HBO Max exclusives trailer reminds us of what streaming has lost

Credit: Warner Bros.

HBO Max have cherry picked some of its big exclusives and showcased them in an impressive trailer. It includes Friends, Big Bang Theory, South Park, The Lego Movie and many more.

It’s an impressive lineup, but its pitch, “the characters, the moments, the worlds, together for the first time,” only reminds this streamer of what we had in the past.

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Choice leads to the dark side

In the future, if you want to watch Christopher Nolan’s Dark Knight trilogy, you’ll need HBO Max. If you want Harry Potter, it’ll be on NBC’s Peacock, and so forth. Before the majors came on board, everything was on Netflix — or likely to end up on the streaming giant at some point. It was one service to rule them all.

This division of content might make sense from a business perspective now, but this HBO Max exclusives trailer shows streaming’s future.

Choice will encourage consumers to stream illegally, because it saves on hassle and money. Services will then turn aggressively to free-to-stream ad models, but only those with exclusives likely will survive.

This is where we are now, and it’ll lead to many great shows because it’s a fight for attention. Over time, as competitors fall away, unable to sustain attention, streaming will have less competition. This means there will be less need to produce quantity and quality.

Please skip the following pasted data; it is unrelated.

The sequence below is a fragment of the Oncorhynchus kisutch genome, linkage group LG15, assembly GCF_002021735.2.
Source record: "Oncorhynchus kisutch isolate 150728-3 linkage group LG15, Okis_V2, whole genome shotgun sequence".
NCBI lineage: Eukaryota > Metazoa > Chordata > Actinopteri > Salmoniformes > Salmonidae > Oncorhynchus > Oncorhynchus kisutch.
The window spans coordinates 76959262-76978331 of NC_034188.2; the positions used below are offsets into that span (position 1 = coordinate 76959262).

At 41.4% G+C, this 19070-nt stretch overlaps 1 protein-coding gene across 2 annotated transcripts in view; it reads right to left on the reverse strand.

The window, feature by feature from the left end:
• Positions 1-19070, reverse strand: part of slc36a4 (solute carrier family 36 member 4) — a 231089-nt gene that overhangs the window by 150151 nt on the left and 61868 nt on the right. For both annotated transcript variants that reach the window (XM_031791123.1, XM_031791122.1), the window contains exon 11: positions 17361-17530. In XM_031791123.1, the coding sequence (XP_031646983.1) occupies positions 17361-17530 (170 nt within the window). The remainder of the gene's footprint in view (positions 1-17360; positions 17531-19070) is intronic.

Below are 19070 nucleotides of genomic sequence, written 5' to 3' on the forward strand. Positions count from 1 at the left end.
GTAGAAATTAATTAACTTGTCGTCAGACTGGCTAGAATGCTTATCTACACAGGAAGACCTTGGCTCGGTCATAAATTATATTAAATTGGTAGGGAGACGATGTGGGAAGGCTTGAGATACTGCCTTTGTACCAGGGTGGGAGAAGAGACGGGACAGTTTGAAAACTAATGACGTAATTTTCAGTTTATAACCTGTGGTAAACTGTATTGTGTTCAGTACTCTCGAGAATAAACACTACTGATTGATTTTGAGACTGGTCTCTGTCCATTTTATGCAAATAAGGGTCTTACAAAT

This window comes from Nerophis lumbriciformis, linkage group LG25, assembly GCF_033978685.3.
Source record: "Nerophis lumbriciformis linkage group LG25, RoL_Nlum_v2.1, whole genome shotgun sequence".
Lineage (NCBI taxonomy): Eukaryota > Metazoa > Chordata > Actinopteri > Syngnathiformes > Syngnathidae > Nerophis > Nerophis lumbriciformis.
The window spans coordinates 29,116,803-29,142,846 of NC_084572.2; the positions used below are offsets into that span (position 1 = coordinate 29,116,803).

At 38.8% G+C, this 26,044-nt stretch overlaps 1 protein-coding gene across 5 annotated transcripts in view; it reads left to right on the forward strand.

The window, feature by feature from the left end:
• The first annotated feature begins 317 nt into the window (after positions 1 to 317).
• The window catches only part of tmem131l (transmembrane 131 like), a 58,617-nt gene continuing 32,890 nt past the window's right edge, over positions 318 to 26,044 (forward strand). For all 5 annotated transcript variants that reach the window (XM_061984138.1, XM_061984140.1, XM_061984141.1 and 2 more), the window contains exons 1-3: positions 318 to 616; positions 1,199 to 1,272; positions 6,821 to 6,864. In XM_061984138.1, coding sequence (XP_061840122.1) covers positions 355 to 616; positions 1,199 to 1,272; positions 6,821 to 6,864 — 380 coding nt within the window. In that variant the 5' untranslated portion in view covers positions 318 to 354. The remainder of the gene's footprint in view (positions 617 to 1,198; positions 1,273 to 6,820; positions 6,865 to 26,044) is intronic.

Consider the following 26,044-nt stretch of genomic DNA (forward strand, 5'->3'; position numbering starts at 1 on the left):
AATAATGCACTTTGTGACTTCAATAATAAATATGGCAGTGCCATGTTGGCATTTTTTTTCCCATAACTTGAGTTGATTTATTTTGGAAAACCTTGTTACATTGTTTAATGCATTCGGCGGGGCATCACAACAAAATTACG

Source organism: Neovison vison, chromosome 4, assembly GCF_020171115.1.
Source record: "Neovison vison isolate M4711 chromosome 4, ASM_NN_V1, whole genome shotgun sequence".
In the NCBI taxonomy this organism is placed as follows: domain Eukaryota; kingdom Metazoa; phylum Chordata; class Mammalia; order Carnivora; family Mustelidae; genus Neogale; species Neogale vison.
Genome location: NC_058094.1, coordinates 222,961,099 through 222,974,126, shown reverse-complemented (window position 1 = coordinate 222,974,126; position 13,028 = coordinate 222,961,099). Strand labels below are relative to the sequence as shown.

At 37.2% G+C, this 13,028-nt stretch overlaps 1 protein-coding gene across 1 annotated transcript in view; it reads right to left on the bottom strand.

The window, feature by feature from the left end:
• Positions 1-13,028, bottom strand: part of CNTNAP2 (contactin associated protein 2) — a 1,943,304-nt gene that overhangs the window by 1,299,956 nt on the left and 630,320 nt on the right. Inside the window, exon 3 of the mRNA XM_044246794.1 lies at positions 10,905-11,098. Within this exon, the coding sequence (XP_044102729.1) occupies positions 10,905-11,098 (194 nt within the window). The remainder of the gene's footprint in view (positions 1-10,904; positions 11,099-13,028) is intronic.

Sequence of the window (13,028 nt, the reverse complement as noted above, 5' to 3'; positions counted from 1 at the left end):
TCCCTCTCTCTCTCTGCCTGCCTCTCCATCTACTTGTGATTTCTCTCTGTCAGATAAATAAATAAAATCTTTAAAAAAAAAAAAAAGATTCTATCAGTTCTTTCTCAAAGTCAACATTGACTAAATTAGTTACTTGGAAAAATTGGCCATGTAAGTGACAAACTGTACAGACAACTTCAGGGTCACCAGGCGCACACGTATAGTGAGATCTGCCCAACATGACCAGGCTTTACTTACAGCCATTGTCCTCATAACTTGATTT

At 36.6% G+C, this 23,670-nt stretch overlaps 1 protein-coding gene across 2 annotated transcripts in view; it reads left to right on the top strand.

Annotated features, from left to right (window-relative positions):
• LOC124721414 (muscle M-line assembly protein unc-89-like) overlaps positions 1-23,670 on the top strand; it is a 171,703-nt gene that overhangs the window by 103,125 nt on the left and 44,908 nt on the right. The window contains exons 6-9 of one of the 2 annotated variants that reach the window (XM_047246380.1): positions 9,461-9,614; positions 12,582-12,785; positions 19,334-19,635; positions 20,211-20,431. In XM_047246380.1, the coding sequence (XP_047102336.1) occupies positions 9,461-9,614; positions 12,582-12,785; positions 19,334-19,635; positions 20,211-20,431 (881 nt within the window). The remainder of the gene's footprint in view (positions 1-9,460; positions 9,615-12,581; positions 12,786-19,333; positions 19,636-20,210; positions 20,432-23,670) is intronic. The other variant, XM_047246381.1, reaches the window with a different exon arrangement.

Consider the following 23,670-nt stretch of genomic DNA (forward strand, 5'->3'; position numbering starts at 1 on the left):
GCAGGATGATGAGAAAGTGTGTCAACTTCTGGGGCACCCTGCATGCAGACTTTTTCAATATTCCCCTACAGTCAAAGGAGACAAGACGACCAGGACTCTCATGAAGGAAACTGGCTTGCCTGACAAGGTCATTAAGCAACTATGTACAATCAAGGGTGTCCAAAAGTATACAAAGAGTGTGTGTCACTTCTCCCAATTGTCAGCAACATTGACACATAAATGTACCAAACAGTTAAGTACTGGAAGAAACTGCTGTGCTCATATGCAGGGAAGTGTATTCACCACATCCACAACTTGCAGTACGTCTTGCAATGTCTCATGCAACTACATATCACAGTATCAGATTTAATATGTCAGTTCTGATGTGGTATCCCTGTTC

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No better than scheduled TV

The irony is that without competition, the surviving streaming services don’t need to worry about your attention, because you have nowhere to go. Their focus will be to make content that drives the most ad revenue, and this means broad appeal, sponsor-safe trash.

HBO Max exclusives trailer
Credit: NBC

Just think about TV in the ’70s and ’80s. Imagine the exclusive trailers from each network. Magnum P.I., The A-Team, Miami Vice et al. Wouldn’t it be as impressive as the HBO Max exclusives trailer (to that era)? We still ended up with cheaply-made reality TV trash, and 15 minutes of ads per hour of content. This will be streaming’s future: scheduled TV over the internet.

It’s a bleak outlook, but this is what happened to scheduled TV over the decades. Revenue is dictated by ads, and the content with the broadest appeal earns more because it is seen by more. It’s simple logic.

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Our only hope is that other disruptive companies like Netflix (or even Netflix) can continue to push streaming. The idea is to keep it fresh and away from the same race to the bottom suffered in the past.

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